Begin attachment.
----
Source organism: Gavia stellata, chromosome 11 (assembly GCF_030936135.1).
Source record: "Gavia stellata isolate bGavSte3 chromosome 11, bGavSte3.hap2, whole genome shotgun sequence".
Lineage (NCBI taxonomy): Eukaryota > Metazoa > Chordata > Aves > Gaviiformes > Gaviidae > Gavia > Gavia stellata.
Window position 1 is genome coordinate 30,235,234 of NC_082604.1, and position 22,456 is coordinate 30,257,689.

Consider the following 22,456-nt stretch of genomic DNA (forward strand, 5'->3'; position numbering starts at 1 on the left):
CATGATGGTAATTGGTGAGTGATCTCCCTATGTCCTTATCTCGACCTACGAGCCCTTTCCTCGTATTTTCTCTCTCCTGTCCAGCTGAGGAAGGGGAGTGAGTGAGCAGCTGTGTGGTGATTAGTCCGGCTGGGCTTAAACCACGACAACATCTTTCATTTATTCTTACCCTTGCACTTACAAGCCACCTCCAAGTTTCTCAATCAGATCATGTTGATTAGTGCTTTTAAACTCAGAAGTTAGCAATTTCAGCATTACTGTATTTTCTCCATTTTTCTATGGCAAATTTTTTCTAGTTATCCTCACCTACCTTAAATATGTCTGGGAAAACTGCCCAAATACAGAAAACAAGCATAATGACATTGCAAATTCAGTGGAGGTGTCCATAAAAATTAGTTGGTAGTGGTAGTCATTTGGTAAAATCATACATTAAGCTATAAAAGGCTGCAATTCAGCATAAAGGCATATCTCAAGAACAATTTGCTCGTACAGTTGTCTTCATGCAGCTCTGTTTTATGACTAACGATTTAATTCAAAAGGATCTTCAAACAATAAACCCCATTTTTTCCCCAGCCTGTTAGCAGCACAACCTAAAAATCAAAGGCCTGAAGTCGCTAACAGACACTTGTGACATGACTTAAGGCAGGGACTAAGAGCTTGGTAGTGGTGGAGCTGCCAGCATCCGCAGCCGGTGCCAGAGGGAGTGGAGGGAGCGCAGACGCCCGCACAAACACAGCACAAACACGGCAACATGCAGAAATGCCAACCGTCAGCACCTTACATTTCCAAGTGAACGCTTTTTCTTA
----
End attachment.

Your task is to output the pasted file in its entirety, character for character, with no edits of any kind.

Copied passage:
Source organism: Gavia stellata, chromosome 11 (assembly GCF_030936135.1).
Source record: "Gavia stellata isolate bGavSte3 chromosome 11, bGavSte3.hap2, whole genome shotgun sequence".
Lineage (NCBI taxonomy): Eukaryota > Metazoa > Chordata > Aves > Gaviiformes > Gaviidae > Gavia > Gavia stellata.
Window position 1 is genome coordinate 30,235,234 of NC_082604.1, and position 22,456 is coordinate 30,257,689.

Consider the following 22,456-nt stretch of genomic DNA (forward strand, 5'->3'; position numbering starts at 1 on the left):
CATGATGGTAATTGGTGAGTGATCTCCCTATGTCCTTATCTCGACCTACGAGCCCTTTCCTCGTATTTTCTCTCTCCTGTCCAGCTGAGGAAGGGGAGTGAGTGAGCAGCTGTGTGGTGATTAGTCCGGCTGGGCTTAAACCACGACAACATCTTTCATTTATTCTTACCCTTGCACTTACAAGCCACCTCCAAGTTTCTCAATCAGATCATGTTGATTAGTGCTTTTAAACTCAGAAGTTAGCAATTTCAGCATTACTGTATTTTCTCCATTTTTCTATGGCAAATTTTTTCTAGTTATCCTCACCTACCTTAAATATGTCTGGGAAAACTGCCCAAATACAGAAAACAAGCATAATGACATTGCAAATTCAGTGGAGGTGTCCATAAAAATTAGTTGGTAGTGGTAGTCATTTGGTAAAATCATACATTAAGCTATAAAAGGCTGCAATTCAGCATAAAGGCATATCTCAAGAACAATTTGCTCGTACAGTTGTCTTCATGCAGCTCTGTTTTATGACTAACGATTTAATTCAAAAGGATCTTCAAACAATAAACCCCATTTTTTCCCCAGCCTGTTAGCAGCACAACCTAAAAATCAAAGGCCTGAAGTCGCTAACAGACACTTGTGACATGACTTAAGGCAGGGACTAAGAGCTTGGTAGTGGTGGAGCTGCCAGCATCCGCAGCCGGTGCCAGAGGGAGTGGAGGGAGCGCAGACGCCCGCACAAACACAGCACAAACACGGCAACATGCAGAAATGCCAACCGTCAGCACCTTACATTTCCAAGTGAACGCTTTTTCTTA